Uncertainty and the Future (FYS)|
Fall 2021 not offered
The world we live in is full of risk and uncertainty. Science, politics, and economics all tell us that this is a hazardous era in which great changes are inevitable and catastrophes are possible. How do people manage living in such an uncertain world? This first-year seminar introduces students to research and writing in the social sciences by studying a driving factor in the human search for knowledge: the uncertainty of the unknown future. We will consider how the ways in which humans define, relate to, and experience uncertainty influence social well-being and the production of the future. We begin with the anthropological study of uncertainty, which is rooted in the study of ritual and magic, and then consider perspectives in psychology, economics, and ecology. While we will reflect on the "negative" side of uncertainty, such as risk, precariousness, and insecurity, we will also examine the way the creative management of uncertainty is sometimes romanticized and consider the opportunities for creativity, adaptation, resilience, and imagination in uncertain times.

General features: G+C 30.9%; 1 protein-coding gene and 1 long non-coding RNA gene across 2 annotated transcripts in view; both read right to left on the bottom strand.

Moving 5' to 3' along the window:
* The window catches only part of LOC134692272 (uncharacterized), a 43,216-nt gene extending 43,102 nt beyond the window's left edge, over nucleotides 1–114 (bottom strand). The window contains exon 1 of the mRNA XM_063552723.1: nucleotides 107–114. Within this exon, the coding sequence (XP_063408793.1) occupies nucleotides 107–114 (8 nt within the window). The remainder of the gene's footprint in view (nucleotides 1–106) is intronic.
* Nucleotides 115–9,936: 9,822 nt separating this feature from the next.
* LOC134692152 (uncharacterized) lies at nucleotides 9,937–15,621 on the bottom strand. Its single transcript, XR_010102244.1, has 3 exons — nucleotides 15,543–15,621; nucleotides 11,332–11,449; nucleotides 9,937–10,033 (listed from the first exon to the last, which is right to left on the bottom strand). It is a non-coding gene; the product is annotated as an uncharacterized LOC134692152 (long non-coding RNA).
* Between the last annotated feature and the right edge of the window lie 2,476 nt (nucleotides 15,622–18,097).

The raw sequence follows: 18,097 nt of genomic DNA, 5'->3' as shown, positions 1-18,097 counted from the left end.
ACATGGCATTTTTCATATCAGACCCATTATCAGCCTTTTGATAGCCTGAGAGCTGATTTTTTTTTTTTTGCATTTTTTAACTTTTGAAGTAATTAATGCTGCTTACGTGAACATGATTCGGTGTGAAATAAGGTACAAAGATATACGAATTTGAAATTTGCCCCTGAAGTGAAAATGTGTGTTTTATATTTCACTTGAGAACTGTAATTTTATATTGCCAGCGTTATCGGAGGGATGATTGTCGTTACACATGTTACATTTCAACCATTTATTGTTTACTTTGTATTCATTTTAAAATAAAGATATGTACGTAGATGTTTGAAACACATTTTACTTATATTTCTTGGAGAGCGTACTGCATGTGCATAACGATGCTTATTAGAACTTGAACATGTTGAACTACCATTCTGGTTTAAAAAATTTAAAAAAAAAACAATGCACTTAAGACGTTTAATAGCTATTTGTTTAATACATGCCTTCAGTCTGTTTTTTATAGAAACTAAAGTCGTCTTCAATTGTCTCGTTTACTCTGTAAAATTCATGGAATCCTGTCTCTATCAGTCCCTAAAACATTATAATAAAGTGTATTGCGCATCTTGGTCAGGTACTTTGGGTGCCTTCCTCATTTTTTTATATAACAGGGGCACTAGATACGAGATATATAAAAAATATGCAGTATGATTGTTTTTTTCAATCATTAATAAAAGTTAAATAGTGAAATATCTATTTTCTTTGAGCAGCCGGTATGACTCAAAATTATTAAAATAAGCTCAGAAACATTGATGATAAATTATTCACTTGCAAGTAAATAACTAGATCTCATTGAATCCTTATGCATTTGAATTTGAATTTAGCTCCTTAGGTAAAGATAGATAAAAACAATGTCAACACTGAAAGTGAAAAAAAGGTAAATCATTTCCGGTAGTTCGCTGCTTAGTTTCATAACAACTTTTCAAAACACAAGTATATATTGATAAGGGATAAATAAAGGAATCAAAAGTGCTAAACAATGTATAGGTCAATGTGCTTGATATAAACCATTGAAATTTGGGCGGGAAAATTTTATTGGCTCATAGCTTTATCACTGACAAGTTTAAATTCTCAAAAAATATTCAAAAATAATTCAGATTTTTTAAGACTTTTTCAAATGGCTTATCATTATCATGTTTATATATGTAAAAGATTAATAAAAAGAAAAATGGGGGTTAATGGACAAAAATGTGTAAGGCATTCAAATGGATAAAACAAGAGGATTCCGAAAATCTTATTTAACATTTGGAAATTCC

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|Course Format: Discussion||Grading Mode: |
||Fulfills a Major Requirement for: None
Nonsense: The Power of Not Knowing, by Jamie Holmes
Course Pack / Readings on Moodle
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Assignments: This is a writing intensive FYS course in the social sciences. Students will write both short and long essays based on course material and independent literature review. Students are expected to take part in class discussions and in-class activities, including writing assignments, peer review, films, and group work. Students will also be introduced to campus resources.
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